The Massachusetts chapter of the Northeast Organic Farming Association. NOFA/Mass welcomes everyone who cares about food, where it comes from and how it’s grown

Growing Organically Since 1982

gardening

Green Team staking the tomatoes in test plot #1

Though the word “farming” is in its name, NOFA does more than just work with rural farmers. Much attention is paid to ways more traditional, production farmers can use techniques like cover cropping and mineral amendments to enhance their yields, but there are few resources and little knowledge for using these tools on smaller scale and urban sites.

NOFA/Mass is partnering with The Trustees Boston Community Gardens and Groundwork Somerville on a three-year project to improve the fertility and production of compost-based soils, funded by the Massachusetts Department of Agricultural Resources (MDAR). Compost is often free and used-widely by many city growers. Though considered non-toxic and safe for growing in, compost does not provide all that soil needs to produce healthy and sustained crop growth.

Paul and Elizabeth Kaiser of Singing Frogs Farm in Sebastapol, CA have been called “drought fighters,” and “leading innovators,” in the field of regenerative agriculture. Their agro-ecological growing practices (and the results thereof) have commended as “sustainability on steroids,”’ and “transformative.”

Rapidly growing in renown to near Elliot Coleman levels, the Kaisers have recently attracted national attention from soil scientists, government agencies, agricultural organizations, journalists and the farming community for their unconventional farming practices. Their methods allow them to grow up to seven crops per year per bed, gross $100,000 per acre, raise soil organic matter 400% in six years, achieve Bee Friendly Certification, offer year-round positions to several employees at $15/hour, and use absolutely no sprays, even organic ones.

Maggie Payne, Anna Gilbert-Muhammed and Bettye Frederick

On July 25, community gardeners from Springfield’s Mason Square Library Community Garden and Ibrahim Ali from Gardening the Community attended NOFA/Mass’s cocktail cover cropping workshop at Many Hands Organic Farm in Barre, MA.

We will examine tools, ergonomics and cultural practices of manually prepared gardens. The emphasis will be on deep beds, compost, and intensive planting. A discussion of time consumption will compare productivity to a machine-based small-scale garden. I will draw upon ideas from a variety of sources.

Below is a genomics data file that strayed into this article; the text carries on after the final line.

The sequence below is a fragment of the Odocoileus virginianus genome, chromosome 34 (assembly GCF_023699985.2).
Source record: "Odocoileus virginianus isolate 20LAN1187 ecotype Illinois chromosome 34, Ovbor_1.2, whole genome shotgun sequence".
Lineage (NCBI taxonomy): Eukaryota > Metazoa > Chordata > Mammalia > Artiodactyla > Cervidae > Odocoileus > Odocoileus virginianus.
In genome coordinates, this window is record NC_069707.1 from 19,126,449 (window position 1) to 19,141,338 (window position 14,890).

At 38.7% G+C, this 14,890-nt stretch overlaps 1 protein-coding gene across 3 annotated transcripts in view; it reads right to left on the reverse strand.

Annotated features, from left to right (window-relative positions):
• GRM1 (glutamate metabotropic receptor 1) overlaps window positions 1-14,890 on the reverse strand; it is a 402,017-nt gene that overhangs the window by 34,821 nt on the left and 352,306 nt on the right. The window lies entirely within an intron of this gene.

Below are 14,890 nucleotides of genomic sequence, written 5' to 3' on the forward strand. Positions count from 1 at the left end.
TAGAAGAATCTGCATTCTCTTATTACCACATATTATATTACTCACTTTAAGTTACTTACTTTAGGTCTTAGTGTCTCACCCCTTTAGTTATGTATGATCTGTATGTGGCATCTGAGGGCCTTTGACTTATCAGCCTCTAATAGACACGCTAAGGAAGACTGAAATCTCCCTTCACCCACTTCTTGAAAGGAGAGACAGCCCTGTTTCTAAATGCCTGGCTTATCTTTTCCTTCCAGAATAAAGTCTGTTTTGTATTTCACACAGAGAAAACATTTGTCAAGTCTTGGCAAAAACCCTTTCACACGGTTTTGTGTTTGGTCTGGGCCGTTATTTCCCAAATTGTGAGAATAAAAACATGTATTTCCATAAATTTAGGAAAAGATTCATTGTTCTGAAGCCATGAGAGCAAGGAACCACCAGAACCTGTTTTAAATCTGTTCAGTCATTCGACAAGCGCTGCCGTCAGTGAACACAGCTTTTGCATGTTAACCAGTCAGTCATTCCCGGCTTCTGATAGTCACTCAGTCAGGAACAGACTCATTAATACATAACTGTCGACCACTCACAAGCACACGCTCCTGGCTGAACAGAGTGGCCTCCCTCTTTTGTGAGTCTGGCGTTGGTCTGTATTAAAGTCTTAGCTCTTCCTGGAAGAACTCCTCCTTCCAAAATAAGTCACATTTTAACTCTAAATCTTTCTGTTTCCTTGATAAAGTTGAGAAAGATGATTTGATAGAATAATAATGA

Christie Higginbottom’s work as a gardener and teacher spans decades. Growing up with a thriving victory garden and parents who enthusiastically tended garden space in every home in which they lived, it is a given for Christie that every home’s landscape should include a plot for food. As an adult she studied education, initially teaching high school literature. When she decided to stay home and raise her children, they spent a lot of time in the family garden.

Tomatoes can be a profitable crop on a very small scale. From seed to stand, learn all you need to know about growing and selling tomatoes. We’ll cover variety selection, cultivation, fertility, homegrown pesticides from tobacco and mint, and setting up your stand.

A small garden is no impediment to fruit growing. Lowbush blueberries, currants, gooseberries, and super dwarf apples are among fruits that fit well into small gardens. I’ll present the fruits and techniques needed to reap delectable rewards from spaces as small as a balcony to as “large” as a small, suburban yard.

Most gardeners limit themselves to Memorial Day starts and Labor Day finishes. Learn how low-tech row coverings plus strategically timed seeding schedules, crop sequences, and fertility treatments can make your gardens almost as productive as the pros -- and nearly year-round.

Veggies

Sparked by a request from a member gardener, we have started a NOFA/Mass Gardener's Forum. 

More information can be found here.

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